The job advert for my Social Care Personal Assistant (PA) has been confirmed to run in a local paper next week, as well as to be put up at the local Jobcentre and the nearest university. The closing date for applications will be three weeks after that, and provisionally I will hold interviews two weeks after that.
So hopefully, in the next month or so, I will have some help to Do Things other than work, to the tune of three hours a week. "Things" essentially means anything out of the house that I can't do by myself, so some of it will be leisure activities (like going swimming or shopping) and some of it will have to be essential nonwork activities (like going to the CAB or hospital appointments).
It's going to be a great relief to be able to get help with these things rather than having to either depend on the goodwill of friends, or weigh up an activity against whether Steve could be allowed to take time off work and whether we could afford for him to do so (as a contractor, Steve is only paid for hours worked, with no rights for sick days, holidays, care duties, etc).
The learning curve for How To Be An Employer is astounding, and this despite the fact that I am having my hand held all the way through by the Rowan Organisation. I suspect I'm not making it any easier for myself by trying to be the kind of employer I would want to be employed by, while bearing in mind it is a job that I do not have the physical capacity to do.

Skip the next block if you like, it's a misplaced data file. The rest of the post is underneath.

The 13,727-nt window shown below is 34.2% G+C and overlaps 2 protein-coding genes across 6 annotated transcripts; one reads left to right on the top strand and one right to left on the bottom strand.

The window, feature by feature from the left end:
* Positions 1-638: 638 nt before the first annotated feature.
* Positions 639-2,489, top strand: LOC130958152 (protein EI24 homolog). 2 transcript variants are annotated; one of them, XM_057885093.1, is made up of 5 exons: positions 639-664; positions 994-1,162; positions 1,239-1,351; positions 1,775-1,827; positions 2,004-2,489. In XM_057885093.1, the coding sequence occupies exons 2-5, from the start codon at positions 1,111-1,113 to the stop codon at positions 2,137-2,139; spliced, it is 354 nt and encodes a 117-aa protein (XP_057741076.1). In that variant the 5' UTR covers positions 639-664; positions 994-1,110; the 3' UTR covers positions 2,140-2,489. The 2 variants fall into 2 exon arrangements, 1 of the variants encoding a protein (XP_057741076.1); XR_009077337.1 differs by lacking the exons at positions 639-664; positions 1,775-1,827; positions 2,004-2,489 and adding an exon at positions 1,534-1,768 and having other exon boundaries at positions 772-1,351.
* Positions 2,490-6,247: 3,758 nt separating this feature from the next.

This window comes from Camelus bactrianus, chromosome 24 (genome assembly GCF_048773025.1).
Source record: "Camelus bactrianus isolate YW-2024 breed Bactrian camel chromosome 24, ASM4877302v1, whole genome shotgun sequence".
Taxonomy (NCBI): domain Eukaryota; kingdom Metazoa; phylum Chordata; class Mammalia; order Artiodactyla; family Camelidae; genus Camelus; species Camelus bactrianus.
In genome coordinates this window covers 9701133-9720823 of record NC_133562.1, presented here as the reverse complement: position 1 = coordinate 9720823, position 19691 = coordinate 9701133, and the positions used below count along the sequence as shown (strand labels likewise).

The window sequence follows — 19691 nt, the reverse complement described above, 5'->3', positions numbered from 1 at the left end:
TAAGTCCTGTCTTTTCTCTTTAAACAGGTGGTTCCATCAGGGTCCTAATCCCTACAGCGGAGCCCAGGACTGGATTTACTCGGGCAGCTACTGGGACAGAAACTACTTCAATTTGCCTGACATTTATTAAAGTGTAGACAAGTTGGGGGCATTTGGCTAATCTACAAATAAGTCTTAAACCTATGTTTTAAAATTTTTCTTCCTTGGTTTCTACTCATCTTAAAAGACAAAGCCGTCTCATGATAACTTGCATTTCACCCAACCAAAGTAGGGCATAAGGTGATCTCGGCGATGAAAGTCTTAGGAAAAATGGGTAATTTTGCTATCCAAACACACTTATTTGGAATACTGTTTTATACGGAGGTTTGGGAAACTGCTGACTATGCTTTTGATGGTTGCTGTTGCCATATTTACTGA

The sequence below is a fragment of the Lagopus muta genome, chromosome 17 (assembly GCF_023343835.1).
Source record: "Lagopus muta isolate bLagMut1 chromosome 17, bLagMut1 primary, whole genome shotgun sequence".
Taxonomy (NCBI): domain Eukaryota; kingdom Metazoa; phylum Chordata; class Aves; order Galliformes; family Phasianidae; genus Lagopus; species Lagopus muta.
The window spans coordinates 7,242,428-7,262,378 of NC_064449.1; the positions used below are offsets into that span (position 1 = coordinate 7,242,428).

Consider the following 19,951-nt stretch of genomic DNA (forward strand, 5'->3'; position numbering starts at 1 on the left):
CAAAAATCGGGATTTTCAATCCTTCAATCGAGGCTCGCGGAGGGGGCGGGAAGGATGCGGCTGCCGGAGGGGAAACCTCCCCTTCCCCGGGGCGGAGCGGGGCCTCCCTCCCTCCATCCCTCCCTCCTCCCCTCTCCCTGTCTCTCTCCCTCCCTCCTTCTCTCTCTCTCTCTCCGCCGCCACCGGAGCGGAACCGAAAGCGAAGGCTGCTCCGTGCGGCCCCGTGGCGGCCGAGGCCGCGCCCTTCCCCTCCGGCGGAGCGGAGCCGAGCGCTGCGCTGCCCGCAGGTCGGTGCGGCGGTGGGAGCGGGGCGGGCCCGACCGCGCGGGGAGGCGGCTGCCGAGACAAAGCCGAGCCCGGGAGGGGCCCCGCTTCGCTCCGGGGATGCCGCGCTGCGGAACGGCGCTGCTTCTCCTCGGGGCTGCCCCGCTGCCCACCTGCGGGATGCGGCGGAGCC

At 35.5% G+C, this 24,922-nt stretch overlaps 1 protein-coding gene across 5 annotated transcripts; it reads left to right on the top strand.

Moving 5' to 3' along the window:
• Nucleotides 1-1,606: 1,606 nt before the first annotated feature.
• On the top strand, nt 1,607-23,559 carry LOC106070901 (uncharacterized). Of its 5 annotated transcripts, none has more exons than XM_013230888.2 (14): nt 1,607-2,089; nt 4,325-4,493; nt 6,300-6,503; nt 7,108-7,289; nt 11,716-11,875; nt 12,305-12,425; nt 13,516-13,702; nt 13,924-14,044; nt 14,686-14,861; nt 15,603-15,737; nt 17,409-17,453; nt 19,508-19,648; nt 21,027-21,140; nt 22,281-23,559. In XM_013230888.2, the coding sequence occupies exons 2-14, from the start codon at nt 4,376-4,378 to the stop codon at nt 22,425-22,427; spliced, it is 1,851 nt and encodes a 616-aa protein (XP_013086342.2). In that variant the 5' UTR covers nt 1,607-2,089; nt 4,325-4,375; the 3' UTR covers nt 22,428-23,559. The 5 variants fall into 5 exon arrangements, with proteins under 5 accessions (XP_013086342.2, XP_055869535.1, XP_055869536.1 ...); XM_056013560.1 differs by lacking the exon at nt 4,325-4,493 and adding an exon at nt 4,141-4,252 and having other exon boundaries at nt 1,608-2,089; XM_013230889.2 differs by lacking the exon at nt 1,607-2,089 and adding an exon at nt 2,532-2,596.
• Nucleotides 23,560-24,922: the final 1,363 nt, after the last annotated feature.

The other bit which does my head in is that the going rate for a PA is £7.70 an hour plus mileage and expenses. This is substantially more than I earn, so basically we're saying that my assistant's time is worth more than mine is. That stings a little.
Still, it's not my money, unless I want assistance for more than three hours a week. If I'm lucky I'll manage to find someone really good, who is willing to go beyond just pushing the wheelchair where I ask her to, and actually help me develop my life a bit and come up with some fun things to do. In return they get what's really one of the less arduous ways to earn £20, not to mention the opportunity to participate in various leisure activities without having to pay any entry fees. It's a great job for the right person.
My next task is to try and think of about a dozen questions for interview. Some are no-brainers, like "tell me more about what you're currently doing," or "why do you want this job?" and then there's good old-fashioned trick questions like "so what are you doing with the rest of your day?" but beyond that I've no idea. Is it too optimistic to shove in one about the social and medical models of disability? As ever, all help gratefully received.